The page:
Seven years ago, Russia launched its week-long war with Georgia. And what seemed then a victory can now be recognized as one of the worst August disasters in Russian history. On the one hand, it is true that the war generated a moment of national unity, which was deeply false but politically very useful. It also produced a conviction that the West was weak and divided, while the reproach in public opinion did not matter. Almost a year and a half ago, Putin sought to reproduce that moment of “patriotic” unity with the annexation of Crimea, but that spectacular triumph soon thereafter delivered him the Donbass quagmire. He also counted on the timidity of Western leaders, but the depth of public indignation in Europe and the US compelled them to take a firm stance and to insist on this firmness over 18 months, despite Moscow’s diplomatic machinations aimed at undermining the West’s unity. Every miscalculation has to be compensated with yet another show of external aggressiveness and domestic repression, but now the Russian elite increasingly worries that the Kremlin’s next supreme whim could prove a blunder too far.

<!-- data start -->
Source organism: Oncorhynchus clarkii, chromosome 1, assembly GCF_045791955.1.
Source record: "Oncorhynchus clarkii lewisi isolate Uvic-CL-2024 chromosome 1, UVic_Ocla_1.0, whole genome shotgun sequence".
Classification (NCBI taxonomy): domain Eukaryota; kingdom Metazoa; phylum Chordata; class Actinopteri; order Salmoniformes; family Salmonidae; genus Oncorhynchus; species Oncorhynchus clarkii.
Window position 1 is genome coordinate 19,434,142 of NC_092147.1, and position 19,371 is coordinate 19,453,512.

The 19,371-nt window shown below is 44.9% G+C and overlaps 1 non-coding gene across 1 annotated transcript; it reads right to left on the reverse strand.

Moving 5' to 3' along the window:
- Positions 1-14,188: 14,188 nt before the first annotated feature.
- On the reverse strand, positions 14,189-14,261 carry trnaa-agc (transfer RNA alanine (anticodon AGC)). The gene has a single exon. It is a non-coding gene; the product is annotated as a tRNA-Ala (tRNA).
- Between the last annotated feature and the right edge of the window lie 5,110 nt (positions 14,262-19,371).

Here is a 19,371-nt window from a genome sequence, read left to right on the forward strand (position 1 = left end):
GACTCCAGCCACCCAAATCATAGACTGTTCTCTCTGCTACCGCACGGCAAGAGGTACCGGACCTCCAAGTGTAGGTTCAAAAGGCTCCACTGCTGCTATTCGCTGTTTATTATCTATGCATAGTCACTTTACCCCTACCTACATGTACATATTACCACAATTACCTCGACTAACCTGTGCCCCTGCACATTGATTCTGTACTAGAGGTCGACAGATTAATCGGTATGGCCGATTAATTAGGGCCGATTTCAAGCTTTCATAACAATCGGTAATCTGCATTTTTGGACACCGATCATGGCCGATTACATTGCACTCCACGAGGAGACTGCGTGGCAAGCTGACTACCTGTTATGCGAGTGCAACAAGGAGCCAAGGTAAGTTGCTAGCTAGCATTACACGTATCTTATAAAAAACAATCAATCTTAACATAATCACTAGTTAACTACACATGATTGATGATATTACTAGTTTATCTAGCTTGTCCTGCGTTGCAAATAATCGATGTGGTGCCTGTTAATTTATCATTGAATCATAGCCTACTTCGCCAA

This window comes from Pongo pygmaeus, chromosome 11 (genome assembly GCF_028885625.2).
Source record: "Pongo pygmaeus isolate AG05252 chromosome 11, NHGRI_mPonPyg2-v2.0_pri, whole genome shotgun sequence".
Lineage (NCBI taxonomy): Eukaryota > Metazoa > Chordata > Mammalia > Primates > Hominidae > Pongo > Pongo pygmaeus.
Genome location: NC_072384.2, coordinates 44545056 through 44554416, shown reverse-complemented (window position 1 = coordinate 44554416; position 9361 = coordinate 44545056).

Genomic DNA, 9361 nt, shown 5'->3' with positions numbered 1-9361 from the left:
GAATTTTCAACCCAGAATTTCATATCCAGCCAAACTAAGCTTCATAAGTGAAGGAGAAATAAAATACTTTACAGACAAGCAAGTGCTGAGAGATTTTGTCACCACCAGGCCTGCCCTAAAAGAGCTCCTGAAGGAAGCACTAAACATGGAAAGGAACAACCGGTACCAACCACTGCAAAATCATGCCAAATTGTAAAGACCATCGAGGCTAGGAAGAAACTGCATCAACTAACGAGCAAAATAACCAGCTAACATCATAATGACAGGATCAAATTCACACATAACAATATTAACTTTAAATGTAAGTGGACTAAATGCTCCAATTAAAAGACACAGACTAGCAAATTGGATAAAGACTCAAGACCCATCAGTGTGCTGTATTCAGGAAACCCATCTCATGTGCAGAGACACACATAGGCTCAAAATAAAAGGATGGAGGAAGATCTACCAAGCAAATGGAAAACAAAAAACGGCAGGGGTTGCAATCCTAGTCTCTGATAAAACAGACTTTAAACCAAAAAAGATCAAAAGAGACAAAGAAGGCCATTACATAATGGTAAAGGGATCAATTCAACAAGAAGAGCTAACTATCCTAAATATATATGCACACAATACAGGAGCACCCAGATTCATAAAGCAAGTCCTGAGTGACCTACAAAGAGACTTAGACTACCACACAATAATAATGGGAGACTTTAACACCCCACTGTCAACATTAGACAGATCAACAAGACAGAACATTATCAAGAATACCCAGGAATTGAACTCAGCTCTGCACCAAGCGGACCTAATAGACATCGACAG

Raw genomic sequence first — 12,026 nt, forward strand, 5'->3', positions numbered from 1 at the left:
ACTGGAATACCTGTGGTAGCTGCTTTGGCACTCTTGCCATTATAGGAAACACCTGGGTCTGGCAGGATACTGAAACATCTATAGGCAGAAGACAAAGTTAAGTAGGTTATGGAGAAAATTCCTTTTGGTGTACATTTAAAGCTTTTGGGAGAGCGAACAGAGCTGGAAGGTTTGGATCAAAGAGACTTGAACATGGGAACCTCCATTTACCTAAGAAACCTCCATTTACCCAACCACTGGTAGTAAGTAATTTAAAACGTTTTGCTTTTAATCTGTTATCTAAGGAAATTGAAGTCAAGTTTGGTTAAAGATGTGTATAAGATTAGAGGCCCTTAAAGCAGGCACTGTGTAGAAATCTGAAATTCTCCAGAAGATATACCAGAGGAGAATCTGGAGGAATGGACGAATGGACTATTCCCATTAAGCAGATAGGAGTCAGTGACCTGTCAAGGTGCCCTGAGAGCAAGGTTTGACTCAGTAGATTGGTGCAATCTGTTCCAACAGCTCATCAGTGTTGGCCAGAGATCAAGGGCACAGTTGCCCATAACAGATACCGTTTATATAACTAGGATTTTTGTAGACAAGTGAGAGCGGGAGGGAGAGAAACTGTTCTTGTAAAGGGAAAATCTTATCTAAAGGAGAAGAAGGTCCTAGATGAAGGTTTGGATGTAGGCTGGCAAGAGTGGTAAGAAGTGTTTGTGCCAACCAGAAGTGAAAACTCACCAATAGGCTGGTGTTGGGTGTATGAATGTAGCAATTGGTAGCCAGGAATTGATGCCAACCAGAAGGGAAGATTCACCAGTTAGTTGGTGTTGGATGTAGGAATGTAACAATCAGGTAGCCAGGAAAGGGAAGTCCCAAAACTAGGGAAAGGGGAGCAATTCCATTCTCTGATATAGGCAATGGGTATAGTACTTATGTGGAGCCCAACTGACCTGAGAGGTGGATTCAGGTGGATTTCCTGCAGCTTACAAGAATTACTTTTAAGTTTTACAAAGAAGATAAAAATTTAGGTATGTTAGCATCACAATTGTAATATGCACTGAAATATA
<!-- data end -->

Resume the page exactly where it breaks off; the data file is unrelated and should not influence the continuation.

This is the bottom line from the article in Eurasia Daily Monitor, 10 September